New York Times' Bold Food Conference Lacked Key Ingredient; Diversity

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Why wasn't Karen Washington there? Photo: Cityfarmer.info

[Global Food Movement: Commentary]

Great farming is obedience to nature’s rhythms and laws. All of the answers we need can be derived from observing nature and her multiplicity of expressions.

One of nature's founding principle is the creation of diversity. Diversity is resilience. As a farmer I have found that the fundamental principles of agriculture or natural law are transcendent. The same concepts are applicable to social, economic and educational systems.

As the health of a crop is dependent on the diverse nature of the ecology in which it’s grown, so is the health of the food movement dependent on the diversity of the people that are driving it.

So why was the New York Times Food for Tomorrow conference the equivalent of a big industrial monoculture?

Where were the leading African American voices in the Food Movement?

Where was Karen Washington, our queen bee, dubbed “urban farming’s de facto godmother" in a New York Times profile.

Where was Will Allen, our Lumbricus, our king of the soil?

Where was Malik Yakini, our quiet but purposeful rhizobium? These are the big names we know, nationally recognized; James Beard awarded farming/food heroes.

At this point in our global crisis why are we still playing out the old paradigm of the middle-aged to elder White male as the sole deliverer of wisdom and salvation?

At the conference itself, on November 11 and November 12, 2014 at Stone Barns Center for Food and Agriculture, in Pocantico Hills, New York, the more interesting concepts came from the people that didn’t quite fit that paradigm.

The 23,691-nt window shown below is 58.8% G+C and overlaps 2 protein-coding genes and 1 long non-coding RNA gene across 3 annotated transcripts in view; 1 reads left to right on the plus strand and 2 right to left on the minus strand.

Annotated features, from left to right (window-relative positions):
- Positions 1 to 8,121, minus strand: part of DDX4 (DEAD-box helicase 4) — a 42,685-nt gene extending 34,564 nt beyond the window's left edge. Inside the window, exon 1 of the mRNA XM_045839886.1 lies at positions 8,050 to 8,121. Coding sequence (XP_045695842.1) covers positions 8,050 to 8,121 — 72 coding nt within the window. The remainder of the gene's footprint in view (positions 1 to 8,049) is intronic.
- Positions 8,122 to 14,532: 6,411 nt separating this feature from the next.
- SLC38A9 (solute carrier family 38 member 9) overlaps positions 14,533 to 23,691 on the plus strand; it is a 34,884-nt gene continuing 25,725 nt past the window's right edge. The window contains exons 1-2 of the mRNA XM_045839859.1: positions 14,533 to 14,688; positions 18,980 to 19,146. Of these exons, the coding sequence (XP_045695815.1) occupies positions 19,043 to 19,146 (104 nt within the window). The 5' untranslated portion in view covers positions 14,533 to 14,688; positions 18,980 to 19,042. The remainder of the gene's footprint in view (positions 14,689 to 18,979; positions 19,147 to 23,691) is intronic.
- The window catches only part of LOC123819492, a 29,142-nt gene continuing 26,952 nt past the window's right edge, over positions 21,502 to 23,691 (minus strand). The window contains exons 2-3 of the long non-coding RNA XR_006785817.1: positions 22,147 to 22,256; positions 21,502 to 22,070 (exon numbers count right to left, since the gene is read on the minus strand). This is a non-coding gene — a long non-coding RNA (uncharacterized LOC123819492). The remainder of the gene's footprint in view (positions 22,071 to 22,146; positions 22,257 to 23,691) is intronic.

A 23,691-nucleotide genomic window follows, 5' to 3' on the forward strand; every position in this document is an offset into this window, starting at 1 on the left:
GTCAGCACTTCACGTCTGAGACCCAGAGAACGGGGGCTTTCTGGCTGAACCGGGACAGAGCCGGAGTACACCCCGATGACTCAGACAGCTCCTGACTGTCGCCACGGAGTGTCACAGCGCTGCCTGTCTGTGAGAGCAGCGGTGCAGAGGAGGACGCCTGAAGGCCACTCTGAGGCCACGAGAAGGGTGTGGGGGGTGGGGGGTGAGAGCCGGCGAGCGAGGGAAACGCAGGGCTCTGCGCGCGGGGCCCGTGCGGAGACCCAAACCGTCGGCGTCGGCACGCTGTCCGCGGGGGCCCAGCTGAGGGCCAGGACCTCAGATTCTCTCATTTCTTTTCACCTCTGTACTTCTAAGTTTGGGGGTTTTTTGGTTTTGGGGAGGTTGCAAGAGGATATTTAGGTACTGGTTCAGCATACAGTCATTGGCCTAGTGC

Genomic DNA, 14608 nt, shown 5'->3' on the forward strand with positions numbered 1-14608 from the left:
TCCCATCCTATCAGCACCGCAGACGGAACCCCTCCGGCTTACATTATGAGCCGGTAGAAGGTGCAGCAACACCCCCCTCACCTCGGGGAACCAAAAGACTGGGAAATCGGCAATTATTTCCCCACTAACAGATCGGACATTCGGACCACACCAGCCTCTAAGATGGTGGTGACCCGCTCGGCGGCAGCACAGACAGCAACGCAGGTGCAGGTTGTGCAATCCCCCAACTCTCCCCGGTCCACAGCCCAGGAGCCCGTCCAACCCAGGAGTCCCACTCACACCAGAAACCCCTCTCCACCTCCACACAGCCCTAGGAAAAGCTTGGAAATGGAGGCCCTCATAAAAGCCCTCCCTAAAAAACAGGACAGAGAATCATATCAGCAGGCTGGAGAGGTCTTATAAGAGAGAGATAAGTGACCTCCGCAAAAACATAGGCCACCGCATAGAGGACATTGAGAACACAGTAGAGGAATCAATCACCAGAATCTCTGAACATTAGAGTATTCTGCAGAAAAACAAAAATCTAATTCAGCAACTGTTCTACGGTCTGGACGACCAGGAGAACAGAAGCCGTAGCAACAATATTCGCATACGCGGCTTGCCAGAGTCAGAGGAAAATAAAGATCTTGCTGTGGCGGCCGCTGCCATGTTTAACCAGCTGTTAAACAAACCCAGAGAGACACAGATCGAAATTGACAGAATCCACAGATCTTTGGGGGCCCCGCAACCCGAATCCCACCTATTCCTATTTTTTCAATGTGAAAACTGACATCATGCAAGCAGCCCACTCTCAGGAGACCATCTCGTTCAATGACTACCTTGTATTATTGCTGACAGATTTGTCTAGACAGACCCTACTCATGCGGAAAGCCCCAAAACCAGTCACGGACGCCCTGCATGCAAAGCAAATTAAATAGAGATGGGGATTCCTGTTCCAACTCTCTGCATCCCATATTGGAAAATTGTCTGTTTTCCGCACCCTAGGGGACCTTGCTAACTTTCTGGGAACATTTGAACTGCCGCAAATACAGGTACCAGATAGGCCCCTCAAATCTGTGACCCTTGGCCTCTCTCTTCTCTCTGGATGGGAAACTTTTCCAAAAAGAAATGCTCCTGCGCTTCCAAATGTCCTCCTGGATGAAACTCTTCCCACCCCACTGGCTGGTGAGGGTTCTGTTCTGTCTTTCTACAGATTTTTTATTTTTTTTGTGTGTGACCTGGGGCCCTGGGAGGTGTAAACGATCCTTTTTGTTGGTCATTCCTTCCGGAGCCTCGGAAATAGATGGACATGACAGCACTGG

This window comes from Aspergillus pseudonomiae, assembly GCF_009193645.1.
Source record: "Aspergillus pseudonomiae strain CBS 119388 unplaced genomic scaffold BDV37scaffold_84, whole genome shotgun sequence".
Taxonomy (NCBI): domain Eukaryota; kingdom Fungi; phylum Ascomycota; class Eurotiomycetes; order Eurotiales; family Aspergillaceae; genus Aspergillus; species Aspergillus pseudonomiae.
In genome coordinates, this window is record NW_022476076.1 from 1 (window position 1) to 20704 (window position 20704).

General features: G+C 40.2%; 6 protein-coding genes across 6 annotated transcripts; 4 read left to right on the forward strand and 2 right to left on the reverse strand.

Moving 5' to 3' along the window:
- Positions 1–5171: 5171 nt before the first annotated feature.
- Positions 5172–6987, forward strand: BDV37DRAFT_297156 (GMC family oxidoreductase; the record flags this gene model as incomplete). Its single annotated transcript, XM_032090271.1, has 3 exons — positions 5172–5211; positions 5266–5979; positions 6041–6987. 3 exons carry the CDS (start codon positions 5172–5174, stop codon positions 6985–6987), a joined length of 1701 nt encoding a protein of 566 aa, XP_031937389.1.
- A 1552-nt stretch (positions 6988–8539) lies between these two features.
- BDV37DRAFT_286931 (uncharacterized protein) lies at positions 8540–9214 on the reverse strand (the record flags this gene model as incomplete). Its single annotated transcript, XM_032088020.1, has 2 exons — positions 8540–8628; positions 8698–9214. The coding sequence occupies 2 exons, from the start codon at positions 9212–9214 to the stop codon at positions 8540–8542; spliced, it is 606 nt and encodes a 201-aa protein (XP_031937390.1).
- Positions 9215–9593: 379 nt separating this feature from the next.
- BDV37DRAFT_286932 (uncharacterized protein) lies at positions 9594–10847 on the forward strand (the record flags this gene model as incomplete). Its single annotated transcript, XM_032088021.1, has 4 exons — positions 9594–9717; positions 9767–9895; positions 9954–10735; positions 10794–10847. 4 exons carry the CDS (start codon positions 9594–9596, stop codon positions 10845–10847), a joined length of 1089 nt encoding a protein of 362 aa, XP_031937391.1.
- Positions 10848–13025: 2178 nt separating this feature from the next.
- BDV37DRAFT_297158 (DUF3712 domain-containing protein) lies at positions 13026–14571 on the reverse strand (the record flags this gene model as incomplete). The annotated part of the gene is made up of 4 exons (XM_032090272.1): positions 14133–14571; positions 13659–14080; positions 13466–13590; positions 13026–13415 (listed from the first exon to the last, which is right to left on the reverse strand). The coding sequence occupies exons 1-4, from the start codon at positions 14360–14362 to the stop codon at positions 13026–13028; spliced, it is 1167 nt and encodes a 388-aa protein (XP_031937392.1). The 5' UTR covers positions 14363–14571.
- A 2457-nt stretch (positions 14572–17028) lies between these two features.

Take Ali Partovi -- youthful, exuberant, innovative, and possessing “the optimism and audacity to think that if a new technique is superior, it can replace the old technique.” He  asked us to “embrace capitalism to redistribute wealth and disrupt the status quo”.

He is using his capital to invest in Farmland LP a company that converts conventional farms to sustainable agriculture, tripling farm profits. The company also makes land available to progressive farmers via an affordable revenue-share partnership rather than the traditional cash lease.

There was Kellee James -- young, female and the only African American who spoke on the podium. She is constructing a quiet revolution in the pricing, buying and selling of organic agricultural commodities.Do you want to grow an organic commodity but need to know what the true market price for your crop is now or will be in the future absent distortions? Mercaris, co-founded by Kellee James,  provides market data as well as being an online platform to trade organic non-gmo agriculture commodities.

Mercaris wants to reveal the real cost of organics so it can be accessible to all types of consumers while those along the value chain continue to earn a living.

Then there was Danielle Nierenberg, president of Food Tank a research organization; while sitting next to the representative from the megalith that is Wal-Mart, with balls to the wall, stated firmly that we need smaller and more medium-sized farms and not more large ones.

“It’s not about scaling up” she said as she flashed black-painted fingernails. It’s truly about scaling the things that help these farmers, that feed 80% of the world, do their work better. We need more stewards of the land.

While these ideas hold promise, time will tell how they will impact the food system; but it is new and needed thinking indeed. How can the soul of the farmer and the process of farming which informs his or her imagination be kept intact in a very structured farmscape as proposed by Farmland  LP?